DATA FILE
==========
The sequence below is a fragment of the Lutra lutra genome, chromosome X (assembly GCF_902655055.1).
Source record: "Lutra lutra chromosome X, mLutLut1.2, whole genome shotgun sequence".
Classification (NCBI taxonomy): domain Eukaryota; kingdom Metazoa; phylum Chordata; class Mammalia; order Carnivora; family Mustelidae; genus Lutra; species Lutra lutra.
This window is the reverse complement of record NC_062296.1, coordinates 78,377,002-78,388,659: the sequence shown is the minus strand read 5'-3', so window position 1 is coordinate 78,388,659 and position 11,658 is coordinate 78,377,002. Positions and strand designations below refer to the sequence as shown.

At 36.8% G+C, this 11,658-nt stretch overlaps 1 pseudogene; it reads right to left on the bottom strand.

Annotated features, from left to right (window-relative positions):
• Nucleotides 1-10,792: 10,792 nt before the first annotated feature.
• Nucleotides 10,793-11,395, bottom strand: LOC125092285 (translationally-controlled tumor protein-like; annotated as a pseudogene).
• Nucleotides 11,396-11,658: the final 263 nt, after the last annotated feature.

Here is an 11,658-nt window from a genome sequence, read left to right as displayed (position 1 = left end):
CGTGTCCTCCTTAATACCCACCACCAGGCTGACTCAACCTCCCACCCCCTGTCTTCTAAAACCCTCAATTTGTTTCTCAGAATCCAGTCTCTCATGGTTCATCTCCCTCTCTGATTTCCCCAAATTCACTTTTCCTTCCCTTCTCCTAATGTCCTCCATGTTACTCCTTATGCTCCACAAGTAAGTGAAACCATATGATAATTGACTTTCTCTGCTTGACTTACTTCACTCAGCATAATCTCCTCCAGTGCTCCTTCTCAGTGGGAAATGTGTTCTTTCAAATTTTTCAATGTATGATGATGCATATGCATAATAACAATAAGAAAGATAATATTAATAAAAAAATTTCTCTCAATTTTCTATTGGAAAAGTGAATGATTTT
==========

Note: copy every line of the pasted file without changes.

The sequence below is a fragment of the Lutra lutra genome, chromosome X (assembly GCF_902655055.1).
Source record: "Lutra lutra chromosome X, mLutLut1.2, whole genome shotgun sequence".
Classification (NCBI taxonomy): domain Eukaryota; kingdom Metazoa; phylum Chordata; class Mammalia; order Carnivora; family Mustelidae; genus Lutra; species Lutra lutra.
This window is the reverse complement of record NC_062296.1, coordinates 78,377,002-78,388,659: the sequence shown is the minus strand read 5'-3', so window position 1 is coordinate 78,388,659 and position 11,658 is coordinate 78,377,002. Positions and strand designations below refer to the sequence as shown.

At 36.8% G+C, this 11,658-nt stretch overlaps 1 pseudogene; it reads right to left on the bottom strand.

Annotated features, from left to right (window-relative positions):
• Nucleotides 1-10,792: 10,792 nt before the first annotated feature.
• Nucleotides 10,793-11,395, bottom strand: LOC125092285 (translationally-controlled tumor protein-like; annotated as a pseudogene).
• Nucleotides 11,396-11,658: the final 263 nt, after the last annotated feature.

Here is an 11,658-nt window from a genome sequence, read left to right as displayed (position 1 = left end):
CGTGTCCTCCTTAATACCCACCACCAGGCTGACTCAACCTCCCACCCCCTGTCTTCTAAAACCCTCAATTTGTTTCTCAGAATCCAGTCTCTCATGGTTCATCTCCCTCTCTGATTTCCCCAAATTCACTTTTCCTTCCCTTCTCCTAATGTCCTCCATGTTACTCCTTATGCTCCACAAGTAAGTGAAACCATATGATAATTGACTTTCTCTGCTTGACTTACTTCACTCAGCATAATCTCCTCCAGTGCTCCTTCTCAGTGGGAAATGTGTTCTTTCAAATTTTTCAATGTATGATGATGCATATGCATAATAACAATAAGAAAGATAATATTAATAAAAAAATTTCTCTCAATTTTCTATTGGAAAAGTGAATGATTTT